In the middle ages commercial arithmetics seldom discussed compound interest. This was because under canon law it was illegal to charge for the use of money.
Geoffrey Poitras of Simon Fraser University describes the situation in his "From Commercial Arithmetic to Life Annuities:
The Early History of Financial Economics, 1478-1776."
While partnerships could be used to disguise the payment of simple interest, the explicit recognition of a ' profit on profit' payment could bring the sanctions of canon law upon those requiring the receipt of such a payment. For flagrant violation, these sanctions could include ex-communication and even banishment. If such payments were made, and there is some evidence that payment of compound interest was a regular business practice at the time of the Treviso, such payments were made in silence.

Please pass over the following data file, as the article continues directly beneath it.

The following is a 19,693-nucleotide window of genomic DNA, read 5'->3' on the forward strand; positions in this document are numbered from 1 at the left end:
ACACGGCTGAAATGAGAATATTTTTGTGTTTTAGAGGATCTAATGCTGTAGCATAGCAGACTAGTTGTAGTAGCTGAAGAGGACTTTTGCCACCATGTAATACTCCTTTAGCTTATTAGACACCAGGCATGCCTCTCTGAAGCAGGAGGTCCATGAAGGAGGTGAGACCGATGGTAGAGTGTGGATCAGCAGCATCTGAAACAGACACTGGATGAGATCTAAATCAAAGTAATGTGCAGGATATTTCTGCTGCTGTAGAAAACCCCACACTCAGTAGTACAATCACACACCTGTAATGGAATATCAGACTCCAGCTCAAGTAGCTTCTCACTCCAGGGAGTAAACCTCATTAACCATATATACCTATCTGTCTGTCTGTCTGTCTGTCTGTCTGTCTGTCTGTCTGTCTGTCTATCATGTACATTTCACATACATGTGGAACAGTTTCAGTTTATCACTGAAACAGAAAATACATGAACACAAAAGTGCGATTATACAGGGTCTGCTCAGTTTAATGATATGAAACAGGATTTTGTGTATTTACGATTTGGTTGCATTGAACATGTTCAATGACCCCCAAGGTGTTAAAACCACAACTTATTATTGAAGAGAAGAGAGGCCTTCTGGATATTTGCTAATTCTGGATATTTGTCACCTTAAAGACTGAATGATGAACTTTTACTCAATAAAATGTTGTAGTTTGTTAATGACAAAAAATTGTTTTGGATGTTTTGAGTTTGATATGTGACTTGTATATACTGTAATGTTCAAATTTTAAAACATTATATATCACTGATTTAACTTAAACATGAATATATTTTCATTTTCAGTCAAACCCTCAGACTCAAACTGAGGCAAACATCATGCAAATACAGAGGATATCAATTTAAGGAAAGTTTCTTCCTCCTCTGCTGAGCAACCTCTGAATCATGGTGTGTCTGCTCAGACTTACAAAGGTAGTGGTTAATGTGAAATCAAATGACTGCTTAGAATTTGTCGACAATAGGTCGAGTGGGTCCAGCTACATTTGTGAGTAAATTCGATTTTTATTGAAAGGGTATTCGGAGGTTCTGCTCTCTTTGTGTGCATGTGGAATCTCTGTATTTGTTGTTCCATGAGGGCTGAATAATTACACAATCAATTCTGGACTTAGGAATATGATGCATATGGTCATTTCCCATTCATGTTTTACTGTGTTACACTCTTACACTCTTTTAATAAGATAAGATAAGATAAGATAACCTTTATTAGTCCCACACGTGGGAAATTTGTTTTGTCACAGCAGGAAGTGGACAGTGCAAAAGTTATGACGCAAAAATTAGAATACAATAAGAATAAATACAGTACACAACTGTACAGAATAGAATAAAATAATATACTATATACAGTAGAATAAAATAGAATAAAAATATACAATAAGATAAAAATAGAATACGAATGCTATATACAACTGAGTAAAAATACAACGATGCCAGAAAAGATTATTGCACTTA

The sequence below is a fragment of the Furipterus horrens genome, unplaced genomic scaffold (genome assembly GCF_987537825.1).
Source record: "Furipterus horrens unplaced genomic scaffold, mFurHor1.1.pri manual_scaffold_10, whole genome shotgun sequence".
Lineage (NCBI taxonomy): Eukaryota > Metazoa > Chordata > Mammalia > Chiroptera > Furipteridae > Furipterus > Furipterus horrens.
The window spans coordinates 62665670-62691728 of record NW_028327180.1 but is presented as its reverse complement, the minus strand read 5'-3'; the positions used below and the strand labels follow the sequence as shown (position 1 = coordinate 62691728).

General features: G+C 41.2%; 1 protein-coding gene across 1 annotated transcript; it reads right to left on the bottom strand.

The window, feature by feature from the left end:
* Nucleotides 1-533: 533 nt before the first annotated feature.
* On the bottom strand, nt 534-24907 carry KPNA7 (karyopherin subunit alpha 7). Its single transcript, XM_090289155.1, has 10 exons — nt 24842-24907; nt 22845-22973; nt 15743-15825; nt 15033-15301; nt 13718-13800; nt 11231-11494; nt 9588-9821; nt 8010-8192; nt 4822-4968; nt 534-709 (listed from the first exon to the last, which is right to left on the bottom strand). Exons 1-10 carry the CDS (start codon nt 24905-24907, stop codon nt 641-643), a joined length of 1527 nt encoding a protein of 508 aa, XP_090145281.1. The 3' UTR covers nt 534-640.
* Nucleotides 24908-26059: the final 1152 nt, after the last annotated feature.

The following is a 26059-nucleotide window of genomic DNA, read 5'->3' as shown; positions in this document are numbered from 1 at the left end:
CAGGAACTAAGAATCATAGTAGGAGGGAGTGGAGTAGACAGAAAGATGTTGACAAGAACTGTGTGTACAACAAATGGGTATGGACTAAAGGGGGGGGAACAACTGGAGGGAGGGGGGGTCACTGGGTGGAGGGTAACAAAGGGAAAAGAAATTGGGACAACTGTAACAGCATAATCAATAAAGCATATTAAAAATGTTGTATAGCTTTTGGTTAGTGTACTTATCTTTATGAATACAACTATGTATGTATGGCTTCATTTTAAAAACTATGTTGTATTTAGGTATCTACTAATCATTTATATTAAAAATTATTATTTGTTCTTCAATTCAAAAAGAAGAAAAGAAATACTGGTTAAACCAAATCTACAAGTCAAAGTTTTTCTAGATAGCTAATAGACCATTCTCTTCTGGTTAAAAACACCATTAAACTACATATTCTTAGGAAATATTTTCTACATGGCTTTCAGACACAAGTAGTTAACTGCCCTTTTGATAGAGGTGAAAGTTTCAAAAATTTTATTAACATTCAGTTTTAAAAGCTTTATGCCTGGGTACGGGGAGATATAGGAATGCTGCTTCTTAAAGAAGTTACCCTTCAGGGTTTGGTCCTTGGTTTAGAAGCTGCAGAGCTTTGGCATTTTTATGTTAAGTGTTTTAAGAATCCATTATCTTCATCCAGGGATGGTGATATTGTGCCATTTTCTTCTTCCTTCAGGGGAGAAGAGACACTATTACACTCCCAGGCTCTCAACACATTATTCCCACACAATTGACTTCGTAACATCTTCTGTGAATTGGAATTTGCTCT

It is obvious from the resurrected documents of Chuquet's "Triparty" that compound interest was known, and used, but never openly until later.
It was this church proscription against payment for the use of money, usury, that created the term. Once more in the words of Poitras, "More precisely, under canon law interisse (from the Latin verb "to be lost")
was acceptable while usura (from the Latin noun "use") was not. Compensation could be charged for a loan (mutuum) only if it was a reimbursement for a loss or expense, no net gains were permitted."